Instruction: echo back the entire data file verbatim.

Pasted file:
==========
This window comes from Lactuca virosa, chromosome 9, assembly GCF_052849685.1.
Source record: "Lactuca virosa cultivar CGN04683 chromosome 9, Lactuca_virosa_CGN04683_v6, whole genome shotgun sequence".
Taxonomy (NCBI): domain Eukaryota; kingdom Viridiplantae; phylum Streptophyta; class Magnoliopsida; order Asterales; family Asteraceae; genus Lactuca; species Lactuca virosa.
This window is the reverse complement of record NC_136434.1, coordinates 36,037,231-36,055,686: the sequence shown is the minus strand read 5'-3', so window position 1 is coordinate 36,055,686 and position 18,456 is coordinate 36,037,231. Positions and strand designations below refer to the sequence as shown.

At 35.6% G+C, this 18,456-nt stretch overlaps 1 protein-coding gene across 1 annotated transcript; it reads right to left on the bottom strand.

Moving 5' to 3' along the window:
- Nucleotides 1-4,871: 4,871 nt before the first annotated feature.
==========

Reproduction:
This window comes from Lactuca virosa, chromosome 9, assembly GCF_052849685.1.
Source record: "Lactuca virosa cultivar CGN04683 chromosome 9, Lactuca_virosa_CGN04683_v6, whole genome shotgun sequence".
Taxonomy (NCBI): domain Eukaryota; kingdom Viridiplantae; phylum Streptophyta; class Magnoliopsida; order Asterales; family Asteraceae; genus Lactuca; species Lactuca virosa.
This window is the reverse complement of record NC_136434.1, coordinates 36,037,231-36,055,686: the sequence shown is the minus strand read 5'-3', so window position 1 is coordinate 36,055,686 and position 18,456 is coordinate 36,037,231. Positions and strand designations below refer to the sequence as shown.

At 35.6% G+C, this 18,456-nt stretch overlaps 1 protein-coding gene across 1 annotated transcript; it reads right to left on the bottom strand.

Moving 5' to 3' along the window:
- Nucleotides 1-4,871: 4,871 nt before the first annotated feature.